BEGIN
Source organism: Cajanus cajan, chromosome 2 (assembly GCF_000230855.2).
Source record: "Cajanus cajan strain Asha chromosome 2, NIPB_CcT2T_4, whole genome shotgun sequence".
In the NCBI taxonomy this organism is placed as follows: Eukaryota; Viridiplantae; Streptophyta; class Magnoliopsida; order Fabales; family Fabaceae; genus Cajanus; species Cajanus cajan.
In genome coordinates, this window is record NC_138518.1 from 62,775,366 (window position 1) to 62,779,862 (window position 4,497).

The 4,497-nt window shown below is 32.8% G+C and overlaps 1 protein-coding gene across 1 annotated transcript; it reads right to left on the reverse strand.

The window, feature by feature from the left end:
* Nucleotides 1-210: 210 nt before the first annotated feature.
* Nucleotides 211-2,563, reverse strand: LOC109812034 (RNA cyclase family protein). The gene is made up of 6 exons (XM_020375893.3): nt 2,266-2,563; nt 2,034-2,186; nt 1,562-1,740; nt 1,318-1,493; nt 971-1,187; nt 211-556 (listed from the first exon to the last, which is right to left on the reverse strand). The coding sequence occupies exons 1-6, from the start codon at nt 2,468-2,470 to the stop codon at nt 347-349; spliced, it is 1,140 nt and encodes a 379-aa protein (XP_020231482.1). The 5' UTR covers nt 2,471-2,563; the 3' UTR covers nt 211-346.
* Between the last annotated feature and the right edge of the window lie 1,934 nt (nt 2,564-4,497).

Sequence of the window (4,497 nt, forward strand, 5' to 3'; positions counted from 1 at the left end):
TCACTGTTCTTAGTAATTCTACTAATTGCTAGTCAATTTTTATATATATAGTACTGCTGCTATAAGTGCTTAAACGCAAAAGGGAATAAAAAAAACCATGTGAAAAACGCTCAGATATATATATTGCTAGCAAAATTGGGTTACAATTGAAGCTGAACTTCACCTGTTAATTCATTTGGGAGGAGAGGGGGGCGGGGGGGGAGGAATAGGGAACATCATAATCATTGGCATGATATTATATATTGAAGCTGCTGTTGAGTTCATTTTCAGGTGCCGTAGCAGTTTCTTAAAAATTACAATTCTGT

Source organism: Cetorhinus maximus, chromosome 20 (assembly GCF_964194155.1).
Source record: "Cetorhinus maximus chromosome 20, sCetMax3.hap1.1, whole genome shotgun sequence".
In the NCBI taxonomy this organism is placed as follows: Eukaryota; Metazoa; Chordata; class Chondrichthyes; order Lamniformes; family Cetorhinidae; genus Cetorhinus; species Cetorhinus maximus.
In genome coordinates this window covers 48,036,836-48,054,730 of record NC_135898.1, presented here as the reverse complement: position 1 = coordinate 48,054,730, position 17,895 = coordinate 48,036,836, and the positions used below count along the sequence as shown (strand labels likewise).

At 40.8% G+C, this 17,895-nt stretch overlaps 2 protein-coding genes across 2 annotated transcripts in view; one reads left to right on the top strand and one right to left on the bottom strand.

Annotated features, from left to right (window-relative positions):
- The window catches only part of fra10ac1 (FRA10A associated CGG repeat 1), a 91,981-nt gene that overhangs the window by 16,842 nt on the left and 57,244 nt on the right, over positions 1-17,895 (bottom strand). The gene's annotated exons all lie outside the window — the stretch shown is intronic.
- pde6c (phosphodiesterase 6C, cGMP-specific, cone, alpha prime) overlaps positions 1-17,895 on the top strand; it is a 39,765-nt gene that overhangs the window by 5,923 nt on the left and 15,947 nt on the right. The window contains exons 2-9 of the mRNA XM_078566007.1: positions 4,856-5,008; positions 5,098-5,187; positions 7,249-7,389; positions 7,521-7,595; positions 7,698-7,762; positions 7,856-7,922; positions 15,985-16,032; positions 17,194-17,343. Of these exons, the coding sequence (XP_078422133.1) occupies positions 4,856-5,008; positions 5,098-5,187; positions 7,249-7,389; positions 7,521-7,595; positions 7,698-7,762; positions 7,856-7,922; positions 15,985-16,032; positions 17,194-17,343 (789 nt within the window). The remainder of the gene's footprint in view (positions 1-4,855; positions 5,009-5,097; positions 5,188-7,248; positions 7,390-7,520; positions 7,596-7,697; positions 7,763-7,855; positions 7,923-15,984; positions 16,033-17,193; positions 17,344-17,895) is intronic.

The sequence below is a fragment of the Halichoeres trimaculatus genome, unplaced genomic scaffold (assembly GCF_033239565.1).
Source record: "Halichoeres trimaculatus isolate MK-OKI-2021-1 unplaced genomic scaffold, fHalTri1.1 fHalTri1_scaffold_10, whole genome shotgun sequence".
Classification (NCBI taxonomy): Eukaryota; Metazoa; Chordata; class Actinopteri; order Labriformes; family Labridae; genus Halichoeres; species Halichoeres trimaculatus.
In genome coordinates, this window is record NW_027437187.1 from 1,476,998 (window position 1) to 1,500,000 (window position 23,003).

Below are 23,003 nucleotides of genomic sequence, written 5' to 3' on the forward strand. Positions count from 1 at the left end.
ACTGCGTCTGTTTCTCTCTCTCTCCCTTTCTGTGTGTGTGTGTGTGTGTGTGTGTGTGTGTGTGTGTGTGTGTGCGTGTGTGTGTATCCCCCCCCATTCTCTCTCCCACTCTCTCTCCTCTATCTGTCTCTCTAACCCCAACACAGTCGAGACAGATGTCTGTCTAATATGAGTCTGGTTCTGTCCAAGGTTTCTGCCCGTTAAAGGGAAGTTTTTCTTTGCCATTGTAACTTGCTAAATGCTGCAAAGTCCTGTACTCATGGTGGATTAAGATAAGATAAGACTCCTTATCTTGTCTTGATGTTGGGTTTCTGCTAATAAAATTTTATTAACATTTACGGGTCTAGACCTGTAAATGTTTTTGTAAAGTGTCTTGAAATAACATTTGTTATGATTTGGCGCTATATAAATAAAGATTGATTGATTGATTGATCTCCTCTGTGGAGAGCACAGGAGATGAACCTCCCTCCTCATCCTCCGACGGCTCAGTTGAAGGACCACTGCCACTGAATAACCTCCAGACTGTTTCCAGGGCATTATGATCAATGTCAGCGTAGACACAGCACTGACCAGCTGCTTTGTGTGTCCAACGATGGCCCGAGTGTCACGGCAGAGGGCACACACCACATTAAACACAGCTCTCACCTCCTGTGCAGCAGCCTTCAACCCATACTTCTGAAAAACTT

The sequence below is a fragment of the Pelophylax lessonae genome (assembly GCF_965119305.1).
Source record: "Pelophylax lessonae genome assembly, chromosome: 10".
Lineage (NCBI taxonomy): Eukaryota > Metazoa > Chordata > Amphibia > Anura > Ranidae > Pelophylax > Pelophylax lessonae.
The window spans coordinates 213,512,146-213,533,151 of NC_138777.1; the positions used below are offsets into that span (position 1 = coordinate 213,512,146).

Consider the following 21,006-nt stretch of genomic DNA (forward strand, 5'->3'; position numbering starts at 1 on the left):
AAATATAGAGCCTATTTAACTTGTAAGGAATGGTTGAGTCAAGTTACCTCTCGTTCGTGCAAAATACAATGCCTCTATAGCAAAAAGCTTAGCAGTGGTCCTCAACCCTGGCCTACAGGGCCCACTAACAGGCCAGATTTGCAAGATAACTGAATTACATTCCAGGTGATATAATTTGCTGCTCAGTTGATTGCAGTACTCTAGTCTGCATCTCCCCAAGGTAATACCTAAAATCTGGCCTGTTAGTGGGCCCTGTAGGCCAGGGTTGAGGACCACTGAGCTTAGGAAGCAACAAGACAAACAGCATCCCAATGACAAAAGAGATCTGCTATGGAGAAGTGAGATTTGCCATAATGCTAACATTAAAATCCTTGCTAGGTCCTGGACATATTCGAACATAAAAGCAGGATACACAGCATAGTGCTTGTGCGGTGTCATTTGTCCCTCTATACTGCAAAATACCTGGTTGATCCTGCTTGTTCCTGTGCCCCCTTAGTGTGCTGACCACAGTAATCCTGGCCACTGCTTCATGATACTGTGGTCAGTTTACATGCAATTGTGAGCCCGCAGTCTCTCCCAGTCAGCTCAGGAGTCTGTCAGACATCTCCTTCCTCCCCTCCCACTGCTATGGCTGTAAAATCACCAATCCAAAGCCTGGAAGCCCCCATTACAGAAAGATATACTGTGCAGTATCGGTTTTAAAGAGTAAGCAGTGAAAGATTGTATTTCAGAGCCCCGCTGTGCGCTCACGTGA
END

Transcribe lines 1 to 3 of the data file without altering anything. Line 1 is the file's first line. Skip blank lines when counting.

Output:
Source organism: Cajanus cajan, chromosome 2 (assembly GCF_000230855.2).
Source record: "Cajanus cajan strain Asha chromosome 2, NIPB_CcT2T_4, whole genome shotgun sequence".
In the NCBI taxonomy this organism is placed as follows: Eukaryota; Viridiplantae; Streptophyta; class Magnoliopsida; order Fabales; family Fabaceae; genus Cajanus; species Cajanus cajan.